Gary Shilling’s 5 Things to Worry About

Posted by Gary Shilling via Richard Russell

Share on Facebook

Tweet on Twitter

Despite recent volatility, the market has held up pretty well this month and appears to have found its footing in the past three days. Clearly, the downturn could’ve been worse given the headlines coming from Japan, Libya and the Mid-East generally — not to mention America’s ongoing struggles with high unemployment and the bursting of the housing bubble.

Lest you lapse into a false sense of complacency, we bring you Gary Shilling’s 5 Things to Worry About:

Japan: Looking beyond its horrific humanitarian and environmental disaster, Shilling sees Japan facing a problem financing its rebuilding effort. Currently, only about 6% of Japanese government bonds (JGBs) are owned by foreigners (vs. over 50% of U.S. Treasuries), which has enabled Japan to fund its deficit spending at extremely low rates: 10-year JGBs yield 200 basis points less than comparable Treasuries.

But Shilling expects Japan’s trade credit account surpluses to dwindle in the coming months and years. In the short term, Japan will need to import more materials and energy to powers its rebuilding efforts and will have its exports cut by the shuttering of much of its manufacturing capacity. In the long term, he sees Japanese exports falling as U.S. consumers continue to retrench and their surpluses eventually turning negative.

“They could very well have trade and current account deficits in next couple of years and that means they’ll have to import capital…and they’ll have to pay up for it,” Shilling says. “Then that debt, [already] over 100% of GDP, really starts to get expensive. It could be a very tough situation.”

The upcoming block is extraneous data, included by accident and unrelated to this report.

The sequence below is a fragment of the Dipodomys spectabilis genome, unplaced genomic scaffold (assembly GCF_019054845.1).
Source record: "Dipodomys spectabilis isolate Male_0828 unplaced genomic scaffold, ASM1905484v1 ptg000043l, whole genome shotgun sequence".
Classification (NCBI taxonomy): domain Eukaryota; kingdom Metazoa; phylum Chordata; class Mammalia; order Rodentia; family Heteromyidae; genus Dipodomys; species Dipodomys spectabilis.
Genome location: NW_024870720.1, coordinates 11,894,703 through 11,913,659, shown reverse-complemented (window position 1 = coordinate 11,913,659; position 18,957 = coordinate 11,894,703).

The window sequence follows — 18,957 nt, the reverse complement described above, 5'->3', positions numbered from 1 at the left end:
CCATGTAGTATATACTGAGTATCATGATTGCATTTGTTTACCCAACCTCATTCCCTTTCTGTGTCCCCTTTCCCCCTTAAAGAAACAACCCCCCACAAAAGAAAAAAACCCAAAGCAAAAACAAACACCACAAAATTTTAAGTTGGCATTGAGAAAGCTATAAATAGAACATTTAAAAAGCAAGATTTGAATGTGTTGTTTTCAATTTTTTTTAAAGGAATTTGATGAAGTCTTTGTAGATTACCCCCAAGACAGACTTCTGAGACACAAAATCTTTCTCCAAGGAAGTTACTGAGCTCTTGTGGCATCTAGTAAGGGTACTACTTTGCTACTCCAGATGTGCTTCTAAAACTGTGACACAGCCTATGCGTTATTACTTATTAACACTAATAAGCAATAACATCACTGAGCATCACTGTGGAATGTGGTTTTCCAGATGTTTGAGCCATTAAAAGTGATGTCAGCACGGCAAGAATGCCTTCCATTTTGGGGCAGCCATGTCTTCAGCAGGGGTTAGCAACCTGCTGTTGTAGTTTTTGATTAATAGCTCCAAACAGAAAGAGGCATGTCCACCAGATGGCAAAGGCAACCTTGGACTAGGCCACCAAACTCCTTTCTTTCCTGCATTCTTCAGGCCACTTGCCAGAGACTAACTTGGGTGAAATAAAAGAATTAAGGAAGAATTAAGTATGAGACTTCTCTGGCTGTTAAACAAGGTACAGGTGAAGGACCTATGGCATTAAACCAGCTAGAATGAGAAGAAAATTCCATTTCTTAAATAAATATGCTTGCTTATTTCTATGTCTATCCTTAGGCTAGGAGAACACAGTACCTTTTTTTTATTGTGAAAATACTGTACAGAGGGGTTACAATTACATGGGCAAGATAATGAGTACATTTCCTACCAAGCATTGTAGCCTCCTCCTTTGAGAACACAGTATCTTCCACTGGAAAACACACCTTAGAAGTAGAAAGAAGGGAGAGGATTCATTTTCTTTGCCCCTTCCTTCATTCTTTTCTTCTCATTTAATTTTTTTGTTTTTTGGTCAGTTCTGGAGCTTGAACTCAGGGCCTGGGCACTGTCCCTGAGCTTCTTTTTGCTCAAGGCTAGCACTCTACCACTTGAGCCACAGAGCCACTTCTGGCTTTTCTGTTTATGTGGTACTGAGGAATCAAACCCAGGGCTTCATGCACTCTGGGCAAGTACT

Housing: Following a 9.6% drop in February existing home sales, median home prices are now at the lowest level since 2002. Citing the “huge overhang” of inventory of homes for sale – both listed and in the “shadows” – he predicts another 20% decline in national home prices over the next few years. That, in turn, will put more stress on consumer spending and push more mortgage holders under water, prompting another round of “strategic defaults”, a.k.a. jingle mail.

China: As detailed here, Shilling expects a “hard-landing” for China, where authorities are trying to mop up excesses created by their massive 2008 stimulus (12% of GDP vs. 6% for America’s). “They got inflation and a property bubble and they’re trying to tighten up,” he says. “I don’t think most people expect a hard-landing, which would be dropping back to 5-6% real GDP growth from double-digits now.”

Energy Prices: “A Middle East oil crisis is suggested by the riots and/or government overthrows in Tunisia, Libya, Egypt, Algeria, Yemen and Bahrain as well as rumblings in Saudi Arabia,” Shilling writes in the most recent edition of Insights. “Remember that the first oil crisis in 1973 when the Saudis suspended oil exports and the second in 1979 in the aftermath of the Iranian revolution were both associated with major recessions.”

Europe’s Debt Crisis: Time prohibited us from exploring it in the accompanying video, but Shilling – like many others – is concerned that Europe’s sovereign debt crisis could lead to a banking crisis and potentially the dissolution of the euro.

Of course, the optimistic spin on this is that one, these issues are “known knowns” and arguably priced in at current levels. Two, if the market climbs a wall of worry, there’s plenty of fuel for additional upside after the recent hiccups.